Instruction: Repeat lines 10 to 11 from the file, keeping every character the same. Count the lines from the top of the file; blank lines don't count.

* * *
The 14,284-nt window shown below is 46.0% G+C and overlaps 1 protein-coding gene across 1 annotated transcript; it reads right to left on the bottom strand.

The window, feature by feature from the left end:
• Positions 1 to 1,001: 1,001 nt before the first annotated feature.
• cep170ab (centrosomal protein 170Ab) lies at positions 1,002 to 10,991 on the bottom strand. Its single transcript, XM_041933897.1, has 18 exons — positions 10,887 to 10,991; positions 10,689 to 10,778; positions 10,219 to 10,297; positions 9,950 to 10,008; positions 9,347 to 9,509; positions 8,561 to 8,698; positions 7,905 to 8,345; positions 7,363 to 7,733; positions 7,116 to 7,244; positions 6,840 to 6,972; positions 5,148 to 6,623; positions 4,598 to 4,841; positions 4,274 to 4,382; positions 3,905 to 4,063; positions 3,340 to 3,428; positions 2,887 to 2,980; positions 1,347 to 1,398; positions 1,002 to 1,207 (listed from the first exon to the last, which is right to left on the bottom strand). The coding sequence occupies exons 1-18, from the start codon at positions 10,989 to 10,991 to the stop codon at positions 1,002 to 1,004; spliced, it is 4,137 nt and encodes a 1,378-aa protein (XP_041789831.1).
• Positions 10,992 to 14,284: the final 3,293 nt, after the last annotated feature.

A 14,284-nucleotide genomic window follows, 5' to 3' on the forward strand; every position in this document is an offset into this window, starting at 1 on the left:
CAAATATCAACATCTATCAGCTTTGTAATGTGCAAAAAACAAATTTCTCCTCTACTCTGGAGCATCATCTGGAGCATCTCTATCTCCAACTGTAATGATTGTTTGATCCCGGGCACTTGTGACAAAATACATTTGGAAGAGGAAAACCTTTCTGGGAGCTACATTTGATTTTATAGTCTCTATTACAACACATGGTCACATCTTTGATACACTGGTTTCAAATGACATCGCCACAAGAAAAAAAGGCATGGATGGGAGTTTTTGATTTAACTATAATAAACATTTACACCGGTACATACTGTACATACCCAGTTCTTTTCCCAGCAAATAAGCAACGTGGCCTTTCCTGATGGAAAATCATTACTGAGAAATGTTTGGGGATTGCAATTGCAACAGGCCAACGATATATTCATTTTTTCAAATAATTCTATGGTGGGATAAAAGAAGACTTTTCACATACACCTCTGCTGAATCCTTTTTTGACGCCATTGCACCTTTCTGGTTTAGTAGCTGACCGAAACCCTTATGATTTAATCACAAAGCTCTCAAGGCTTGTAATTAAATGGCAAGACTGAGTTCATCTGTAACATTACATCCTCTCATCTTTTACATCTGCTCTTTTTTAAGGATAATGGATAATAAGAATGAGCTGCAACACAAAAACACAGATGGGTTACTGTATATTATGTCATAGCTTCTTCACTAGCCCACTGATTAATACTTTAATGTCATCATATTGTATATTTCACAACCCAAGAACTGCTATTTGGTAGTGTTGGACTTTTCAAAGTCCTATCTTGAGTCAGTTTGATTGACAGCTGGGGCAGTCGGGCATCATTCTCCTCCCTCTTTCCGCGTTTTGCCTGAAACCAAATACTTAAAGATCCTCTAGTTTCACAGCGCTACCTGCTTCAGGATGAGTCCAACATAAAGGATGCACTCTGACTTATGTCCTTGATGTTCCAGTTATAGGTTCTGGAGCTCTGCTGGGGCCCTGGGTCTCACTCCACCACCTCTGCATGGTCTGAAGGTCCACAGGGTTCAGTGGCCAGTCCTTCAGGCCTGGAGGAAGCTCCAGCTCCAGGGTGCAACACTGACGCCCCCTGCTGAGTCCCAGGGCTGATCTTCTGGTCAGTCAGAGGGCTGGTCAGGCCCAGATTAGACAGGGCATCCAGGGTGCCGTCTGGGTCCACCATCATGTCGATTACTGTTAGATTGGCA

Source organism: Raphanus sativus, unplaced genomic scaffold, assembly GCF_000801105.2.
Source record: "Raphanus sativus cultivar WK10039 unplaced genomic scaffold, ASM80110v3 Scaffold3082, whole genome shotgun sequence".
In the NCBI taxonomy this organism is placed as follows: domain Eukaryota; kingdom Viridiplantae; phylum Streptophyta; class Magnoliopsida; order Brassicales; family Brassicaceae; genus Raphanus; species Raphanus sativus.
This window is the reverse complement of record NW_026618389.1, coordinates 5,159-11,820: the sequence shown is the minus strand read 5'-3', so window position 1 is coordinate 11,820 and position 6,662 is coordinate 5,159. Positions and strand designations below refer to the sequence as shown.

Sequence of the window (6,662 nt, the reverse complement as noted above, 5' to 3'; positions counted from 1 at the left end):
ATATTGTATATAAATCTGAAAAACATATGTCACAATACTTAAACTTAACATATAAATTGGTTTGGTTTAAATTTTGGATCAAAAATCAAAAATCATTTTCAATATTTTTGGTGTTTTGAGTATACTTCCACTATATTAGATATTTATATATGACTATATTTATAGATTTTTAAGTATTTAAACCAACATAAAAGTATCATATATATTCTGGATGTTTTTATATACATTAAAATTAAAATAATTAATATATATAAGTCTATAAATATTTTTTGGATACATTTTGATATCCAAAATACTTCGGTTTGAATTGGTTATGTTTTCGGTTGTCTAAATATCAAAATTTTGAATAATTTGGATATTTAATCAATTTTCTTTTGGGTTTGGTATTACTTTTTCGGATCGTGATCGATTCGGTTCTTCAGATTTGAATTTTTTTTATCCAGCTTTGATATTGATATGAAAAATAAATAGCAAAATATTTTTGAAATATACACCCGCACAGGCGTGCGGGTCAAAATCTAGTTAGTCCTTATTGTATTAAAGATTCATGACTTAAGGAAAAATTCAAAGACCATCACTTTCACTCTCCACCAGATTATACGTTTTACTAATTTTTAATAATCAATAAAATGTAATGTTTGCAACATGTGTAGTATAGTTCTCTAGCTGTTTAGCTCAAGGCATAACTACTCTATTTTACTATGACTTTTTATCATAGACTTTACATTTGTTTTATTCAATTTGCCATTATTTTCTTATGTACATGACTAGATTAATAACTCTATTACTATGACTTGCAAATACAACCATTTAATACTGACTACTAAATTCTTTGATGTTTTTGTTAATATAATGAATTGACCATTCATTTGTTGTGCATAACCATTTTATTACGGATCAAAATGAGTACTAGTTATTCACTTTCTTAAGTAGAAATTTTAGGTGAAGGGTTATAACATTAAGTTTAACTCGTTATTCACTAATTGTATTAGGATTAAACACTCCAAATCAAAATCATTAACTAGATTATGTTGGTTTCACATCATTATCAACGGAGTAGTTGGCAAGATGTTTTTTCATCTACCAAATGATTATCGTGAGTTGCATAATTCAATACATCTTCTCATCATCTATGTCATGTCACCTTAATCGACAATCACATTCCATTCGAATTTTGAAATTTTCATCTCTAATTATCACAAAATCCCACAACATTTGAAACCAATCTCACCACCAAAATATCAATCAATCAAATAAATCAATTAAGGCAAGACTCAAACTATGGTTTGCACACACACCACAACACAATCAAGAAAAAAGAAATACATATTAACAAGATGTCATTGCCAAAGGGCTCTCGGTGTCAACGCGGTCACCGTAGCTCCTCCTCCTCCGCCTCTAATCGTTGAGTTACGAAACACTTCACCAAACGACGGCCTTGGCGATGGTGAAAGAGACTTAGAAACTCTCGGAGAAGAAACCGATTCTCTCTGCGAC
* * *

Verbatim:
In the NCBI taxonomy this organism is placed as follows: domain Eukaryota; kingdom Viridiplantae; phylum Streptophyta; class Magnoliopsida; order Brassicales; family Brassicaceae; genus Raphanus; species Raphanus sativus.
This window is the reverse complement of record NW_026618389.1, coordinates 5,159-11,820: the sequence shown is the minus strand read 5'-3', so window position 1 is coordinate 11,820 and position 6,662 is coordinate 5,159. Positions and strand designations below refer to the sequence as shown.